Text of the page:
KUOW's Ongoing Coverage Of The Deadly Oso Mudslide

On Saturday, March 22, a mile-wide mudflow devastated Oso, Wash., 55 miles north of Seattle. The massive damage and mounting casualties have rocked the small community between Arlington and Darrington.

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Oso Mudslide
6:49 pm
Mon March 24, 2014

Death Toll Rises From Oso Mudslide, Search Continues For Missing People

Governor Jay Inslee talks with Darrington resident Pete Selvig at Darrington's City Hall Monday evening.
KUOW Photo/Phyllis Fletcher

KUOW's Carolyn Adolph reports from a Darrington Town Hall meeting on Monday night and gets reactions from local residents.

KUOW's Phyllis Fletcher reports on Governor Jay Inslee's plan to open up the Mountain Loop Highway in place of state Route 530.

KUOW's Phyllis Fletcher reports from the Darrington Library about the death of retired librarian Linda McPherson in Saturday's mudslide.

Officials said the scene from Saturday’s mudslide near Oso, Wash., is similar to when Mount St. Helens erupted.

“The devastation is just unrelenting and awesome,” said Governor Jay Inslee at a press conference. He toured the area by helicopter on Sunday. “There really is no stick standing in the path of the slide. And it is a reminder that we live in powerful forces of nature.”

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Mudslide Devastates Community
6:42 pm
Mon March 24, 2014

Small Town Of Darrington Grieves For Slide Victims, Waits For News

Darrington residents gather outside town grocery store for word of missing.
KUOW Photo/Phyllis Fletcher

People in the town of Darrington struggled Monday to comprehend the scope of the disaster just a few miles from them. The people who lived in the homes destroyed by Saturday's devastating mudflow are friends, relatives and neighbors.

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EarthFix Reports
6:36 pm
Mon March 24, 2014

Authorities Relieved As Flow Levels Return To Normal Post-Landslide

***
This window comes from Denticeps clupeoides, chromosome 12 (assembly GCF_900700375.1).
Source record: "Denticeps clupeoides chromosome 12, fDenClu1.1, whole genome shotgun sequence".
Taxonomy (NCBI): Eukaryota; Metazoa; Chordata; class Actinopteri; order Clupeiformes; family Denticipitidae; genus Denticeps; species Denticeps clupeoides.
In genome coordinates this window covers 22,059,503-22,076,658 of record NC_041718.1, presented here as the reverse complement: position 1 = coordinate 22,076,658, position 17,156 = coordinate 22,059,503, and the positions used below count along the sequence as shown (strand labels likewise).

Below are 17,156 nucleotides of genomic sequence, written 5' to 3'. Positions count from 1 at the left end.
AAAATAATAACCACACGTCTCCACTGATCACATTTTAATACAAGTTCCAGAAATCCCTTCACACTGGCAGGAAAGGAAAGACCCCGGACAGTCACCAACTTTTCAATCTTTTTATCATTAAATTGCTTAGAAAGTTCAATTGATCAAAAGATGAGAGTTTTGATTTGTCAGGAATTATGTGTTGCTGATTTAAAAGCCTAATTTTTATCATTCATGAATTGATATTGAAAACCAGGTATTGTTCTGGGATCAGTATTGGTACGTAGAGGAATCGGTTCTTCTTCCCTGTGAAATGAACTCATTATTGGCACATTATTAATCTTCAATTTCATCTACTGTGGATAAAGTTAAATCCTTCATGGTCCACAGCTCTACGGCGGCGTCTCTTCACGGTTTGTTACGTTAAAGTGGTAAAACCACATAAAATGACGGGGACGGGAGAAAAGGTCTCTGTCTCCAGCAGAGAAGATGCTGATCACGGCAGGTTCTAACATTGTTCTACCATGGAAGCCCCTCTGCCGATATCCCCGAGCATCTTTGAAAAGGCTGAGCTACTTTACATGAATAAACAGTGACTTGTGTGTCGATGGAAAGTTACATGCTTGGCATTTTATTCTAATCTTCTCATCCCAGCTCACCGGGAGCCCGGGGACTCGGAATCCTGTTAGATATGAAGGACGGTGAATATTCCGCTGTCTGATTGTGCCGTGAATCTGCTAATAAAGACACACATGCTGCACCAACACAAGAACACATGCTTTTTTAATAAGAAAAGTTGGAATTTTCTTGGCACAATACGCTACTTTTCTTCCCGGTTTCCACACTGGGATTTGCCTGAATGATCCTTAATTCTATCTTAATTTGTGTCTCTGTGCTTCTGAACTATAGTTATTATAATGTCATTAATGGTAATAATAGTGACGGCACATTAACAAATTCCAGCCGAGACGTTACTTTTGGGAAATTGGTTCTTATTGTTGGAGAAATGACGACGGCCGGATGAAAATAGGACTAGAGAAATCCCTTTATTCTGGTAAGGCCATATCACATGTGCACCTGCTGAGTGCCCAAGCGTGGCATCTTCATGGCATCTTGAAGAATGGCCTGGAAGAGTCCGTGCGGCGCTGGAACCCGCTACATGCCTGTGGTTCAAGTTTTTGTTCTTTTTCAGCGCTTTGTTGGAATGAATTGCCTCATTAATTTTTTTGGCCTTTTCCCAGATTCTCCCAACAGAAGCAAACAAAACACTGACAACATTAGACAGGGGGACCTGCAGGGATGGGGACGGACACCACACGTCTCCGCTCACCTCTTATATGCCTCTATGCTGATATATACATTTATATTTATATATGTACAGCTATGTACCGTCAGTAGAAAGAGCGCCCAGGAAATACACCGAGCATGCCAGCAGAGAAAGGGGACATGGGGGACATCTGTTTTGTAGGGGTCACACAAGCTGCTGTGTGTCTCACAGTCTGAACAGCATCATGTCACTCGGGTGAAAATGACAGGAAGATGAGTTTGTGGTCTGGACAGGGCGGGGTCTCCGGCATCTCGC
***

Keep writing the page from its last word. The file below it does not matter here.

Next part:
On Saturday, March 22, a massive mudslide blocked both directions of State Route 530 near the town of Oso, Wash.
Washington State Department of Transportation

Originally published on Mon March 24, 2014 3:25 pm

Authorities are breathing a small sigh of relief, amidst all the destruction from the fatal landslide on the Stillaguamish River.

They’re relieved because the river flow is getting back to normal.

When the landslide blocked the Stillaguamish River, water began to collect above all the muck and debris, causing flow rates down river from the landslide to plummet.

"It was a pretty quick drop, like turning off the faucet, not turning it off all the way but letting it drip a little bit," said Marijke van Heeswijk, a hydrologist with the U.S. Geological Survey.

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Oso Landslide
10:21 am
Mon March 24, 2014

Mudslide Witness: There Were 'Belongings All Over The Road'

A house is seen destroyed in the mud on state Route 530 next to mile marker 37 on Sunday, March 23, 2014, the day after a giant landslide occurred near Oso, Washington.
Credit AP Photo/The Seattle Times, Lindsey Wasson, Pool

Search and rescue crews enter their third day after the 1-square-mile mudslide wiped out dozens of homes in Oso — a town of about 200 people between Arlington and Darrington in Snohomish County.

As of Monday morning, officials said they have recovered eight bodies and will continue to search for dozens of people still missing.

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Geology
8:06 pm
Sun March 23, 2014

Site Near Oso Had Previous Landslides, Potential For More

An image from Google Earth, taken before the current slide, shows the scars from a landslide that took place at the same spot in 2006.
Credit Google Earth

Satellite images show the area on the Stillaguamish River near Oso, Washington, experienced a landslide in 2006. According to the Sliding Thought Blog, the "Hazel Landslide" that year was caused by groundwater and erosion by the north fork of the river.

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